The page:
5. The “Spectacular” Unmounted Diamond
  6. Price: 107,993,000 HKD (about $13.8 million USD)
    Year Sold: Unknown
    Number of Carats: 88.22
    Interesting Fact: N/A
    The “Spectacular” Unmounted Diamond
    photo source: sothebys.com

    Very little is known about this impressive gemstone, but we do know it sold for about $13.8 million in an auction run by Sotheby’s. The impressive diamond surpassed its estimated sale price of about $12.8 million and comes in at over 88 carats.

    Interestingly, this diamond is unmounted, meaning it hasn’t been set in a ring or other wearable jewelry. This is also referred to as a “loose diamond.”

    Although Sotheby’s didn’t report who purchased this diamond, the sale evidently involved a buyer from Hong Kong. 

    Did you know?

    This diamond features an oval cut. This is considered a modern combination of the more traditional pear shape and round brilliant cutting styles.

  7. The Rare Ruby
  8. Price: 28,250,000 CHF (about $30.5 million USD)
    Year Sold: Believed to be around 2015
    Number of Carats: 25.596
    Interesting Fact: Described as “pigeon blood red”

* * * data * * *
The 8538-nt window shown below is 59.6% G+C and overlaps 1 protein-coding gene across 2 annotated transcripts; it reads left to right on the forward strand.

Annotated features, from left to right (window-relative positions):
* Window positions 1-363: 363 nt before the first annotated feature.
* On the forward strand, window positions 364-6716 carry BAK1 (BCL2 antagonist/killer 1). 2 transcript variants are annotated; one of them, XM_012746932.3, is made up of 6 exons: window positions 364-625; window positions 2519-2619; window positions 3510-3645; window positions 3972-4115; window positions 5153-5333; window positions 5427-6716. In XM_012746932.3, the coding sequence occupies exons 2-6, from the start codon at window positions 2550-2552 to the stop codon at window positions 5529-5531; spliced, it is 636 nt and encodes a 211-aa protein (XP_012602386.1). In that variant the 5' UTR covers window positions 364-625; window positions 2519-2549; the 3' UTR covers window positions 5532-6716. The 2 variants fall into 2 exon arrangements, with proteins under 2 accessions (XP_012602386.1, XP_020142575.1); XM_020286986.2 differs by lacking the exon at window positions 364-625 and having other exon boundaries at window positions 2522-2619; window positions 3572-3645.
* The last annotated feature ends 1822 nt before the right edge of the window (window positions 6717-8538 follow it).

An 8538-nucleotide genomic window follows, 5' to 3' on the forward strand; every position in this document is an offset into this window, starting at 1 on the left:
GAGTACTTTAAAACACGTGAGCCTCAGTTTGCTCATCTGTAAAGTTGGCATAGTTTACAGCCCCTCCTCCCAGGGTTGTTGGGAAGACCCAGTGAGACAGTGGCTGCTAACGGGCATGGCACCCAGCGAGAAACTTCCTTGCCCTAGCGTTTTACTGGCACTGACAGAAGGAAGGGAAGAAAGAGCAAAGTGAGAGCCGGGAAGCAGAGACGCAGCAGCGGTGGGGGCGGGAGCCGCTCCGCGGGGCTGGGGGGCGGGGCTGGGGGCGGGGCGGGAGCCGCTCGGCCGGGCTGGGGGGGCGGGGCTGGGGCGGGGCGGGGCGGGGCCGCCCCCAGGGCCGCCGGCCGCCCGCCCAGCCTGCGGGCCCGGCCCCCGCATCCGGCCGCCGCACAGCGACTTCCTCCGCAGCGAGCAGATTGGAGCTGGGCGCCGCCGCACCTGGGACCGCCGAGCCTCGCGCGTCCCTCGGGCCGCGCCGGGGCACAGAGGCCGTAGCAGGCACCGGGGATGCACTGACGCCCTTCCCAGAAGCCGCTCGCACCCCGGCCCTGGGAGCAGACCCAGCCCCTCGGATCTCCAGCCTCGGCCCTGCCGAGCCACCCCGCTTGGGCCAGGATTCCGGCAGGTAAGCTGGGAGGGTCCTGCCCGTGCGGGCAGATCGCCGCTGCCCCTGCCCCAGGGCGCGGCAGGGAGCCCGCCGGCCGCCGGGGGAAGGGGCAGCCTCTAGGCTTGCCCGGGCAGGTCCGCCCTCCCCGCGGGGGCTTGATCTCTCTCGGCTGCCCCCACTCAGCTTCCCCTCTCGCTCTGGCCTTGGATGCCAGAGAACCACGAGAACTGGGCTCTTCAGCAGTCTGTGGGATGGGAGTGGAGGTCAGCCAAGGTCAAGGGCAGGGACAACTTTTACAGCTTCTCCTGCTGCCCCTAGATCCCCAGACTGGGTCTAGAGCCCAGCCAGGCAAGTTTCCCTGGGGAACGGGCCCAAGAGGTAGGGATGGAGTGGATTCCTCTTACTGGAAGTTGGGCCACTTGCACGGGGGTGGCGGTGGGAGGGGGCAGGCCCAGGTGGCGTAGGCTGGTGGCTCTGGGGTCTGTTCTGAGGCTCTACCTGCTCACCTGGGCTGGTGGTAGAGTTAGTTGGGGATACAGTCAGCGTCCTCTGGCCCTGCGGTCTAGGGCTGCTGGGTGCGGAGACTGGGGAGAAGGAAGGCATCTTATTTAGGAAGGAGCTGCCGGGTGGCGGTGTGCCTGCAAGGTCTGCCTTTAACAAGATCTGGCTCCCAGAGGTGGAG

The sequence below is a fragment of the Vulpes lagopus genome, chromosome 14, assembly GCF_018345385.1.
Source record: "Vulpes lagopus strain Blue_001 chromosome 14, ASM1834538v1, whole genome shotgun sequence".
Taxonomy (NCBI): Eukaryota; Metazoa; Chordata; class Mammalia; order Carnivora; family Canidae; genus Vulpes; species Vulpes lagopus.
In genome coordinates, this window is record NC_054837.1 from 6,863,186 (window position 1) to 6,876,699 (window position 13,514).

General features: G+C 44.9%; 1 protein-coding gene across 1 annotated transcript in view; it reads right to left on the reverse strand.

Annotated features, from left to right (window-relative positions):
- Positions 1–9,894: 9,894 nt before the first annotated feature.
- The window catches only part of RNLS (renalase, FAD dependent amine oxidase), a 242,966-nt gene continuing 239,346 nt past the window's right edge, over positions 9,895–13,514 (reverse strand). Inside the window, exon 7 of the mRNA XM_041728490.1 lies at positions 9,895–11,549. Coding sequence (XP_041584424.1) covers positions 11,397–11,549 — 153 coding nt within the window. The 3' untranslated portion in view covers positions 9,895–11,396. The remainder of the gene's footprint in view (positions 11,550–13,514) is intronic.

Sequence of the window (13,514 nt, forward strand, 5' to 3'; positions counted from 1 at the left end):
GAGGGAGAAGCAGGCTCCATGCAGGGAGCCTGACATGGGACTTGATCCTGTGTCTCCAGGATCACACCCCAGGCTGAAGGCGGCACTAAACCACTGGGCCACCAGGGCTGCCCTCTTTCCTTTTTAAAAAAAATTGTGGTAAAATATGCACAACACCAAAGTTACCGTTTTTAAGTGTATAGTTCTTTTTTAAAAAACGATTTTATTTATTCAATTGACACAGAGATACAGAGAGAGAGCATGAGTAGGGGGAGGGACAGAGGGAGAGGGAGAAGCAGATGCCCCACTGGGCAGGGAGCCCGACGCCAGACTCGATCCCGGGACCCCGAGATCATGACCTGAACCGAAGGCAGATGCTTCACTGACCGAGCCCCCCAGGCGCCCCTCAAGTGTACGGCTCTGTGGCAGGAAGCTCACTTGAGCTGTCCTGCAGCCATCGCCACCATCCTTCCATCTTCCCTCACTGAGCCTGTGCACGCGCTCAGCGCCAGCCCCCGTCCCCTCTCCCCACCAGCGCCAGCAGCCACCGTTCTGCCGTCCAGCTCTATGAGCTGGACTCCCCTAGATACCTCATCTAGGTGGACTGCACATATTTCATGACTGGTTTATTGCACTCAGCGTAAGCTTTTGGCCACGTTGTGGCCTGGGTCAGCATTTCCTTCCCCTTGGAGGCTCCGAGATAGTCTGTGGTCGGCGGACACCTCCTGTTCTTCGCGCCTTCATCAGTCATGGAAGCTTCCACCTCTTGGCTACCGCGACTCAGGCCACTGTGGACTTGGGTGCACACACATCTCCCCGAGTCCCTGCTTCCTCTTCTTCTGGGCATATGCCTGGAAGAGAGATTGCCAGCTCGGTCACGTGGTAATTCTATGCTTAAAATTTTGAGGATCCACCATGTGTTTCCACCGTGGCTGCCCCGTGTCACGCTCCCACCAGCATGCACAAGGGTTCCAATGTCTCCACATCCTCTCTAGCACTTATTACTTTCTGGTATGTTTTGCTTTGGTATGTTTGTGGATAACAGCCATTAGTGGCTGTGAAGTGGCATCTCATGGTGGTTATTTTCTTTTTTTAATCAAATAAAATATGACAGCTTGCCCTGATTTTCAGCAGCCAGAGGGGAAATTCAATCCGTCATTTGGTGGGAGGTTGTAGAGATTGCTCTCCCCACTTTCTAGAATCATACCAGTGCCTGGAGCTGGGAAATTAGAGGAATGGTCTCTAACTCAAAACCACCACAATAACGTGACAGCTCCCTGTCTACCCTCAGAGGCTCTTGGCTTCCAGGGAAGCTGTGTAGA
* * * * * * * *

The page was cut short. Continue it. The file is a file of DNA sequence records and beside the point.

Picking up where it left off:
The Rare Ruby
    photo source: sothebys.com

    This is yet another expensive gemstone sold by Sotheby’s. This time it’s a rare ruby weighing over 25 carats. Like other gems on this list, this rare ruby is complemented by diamonds.

    Interestingly, rubies of this size are very hard to find. This is reportedly due to the geographic conditions required for rubies to develop.

    Although some might just call it red, this ruby is typically referred to as “pigeon blood red” by gem experts. The stone gets that coloring from “well-balanced” trace elements. These elements include chromium, a hard metal that actually appears steel-gray on its own.

    Did you know?

    The diamonds on either side of this ruby are marked by Cartier, a luxury jewelry maker.

  9. The De Beers Millennium Jewel 4
  10. Price: $31.8 million
    Year Sold: 2016
    Number of Carats: 10.10
    Interesting Fact: The most expensive jewel sold at auction in Asia
    The De Beers Millennium Jewel 4
    photo source: nationaljeweler.com

    10-carat gems are always expensive, but they don’t often get this expensive. The De Beer Millennium series was a set of 12 diamonds created to mark the year 2000. This specific diamond was number four of that set.

    Although it’s not the most expensive gemstone ever sold, this stunning diamond is the most expensive jewel ever sold at auction in all of Asia. The previous record belonged to a 118.28-carat D flawless diamond that sold for $30.6 million in late 2013.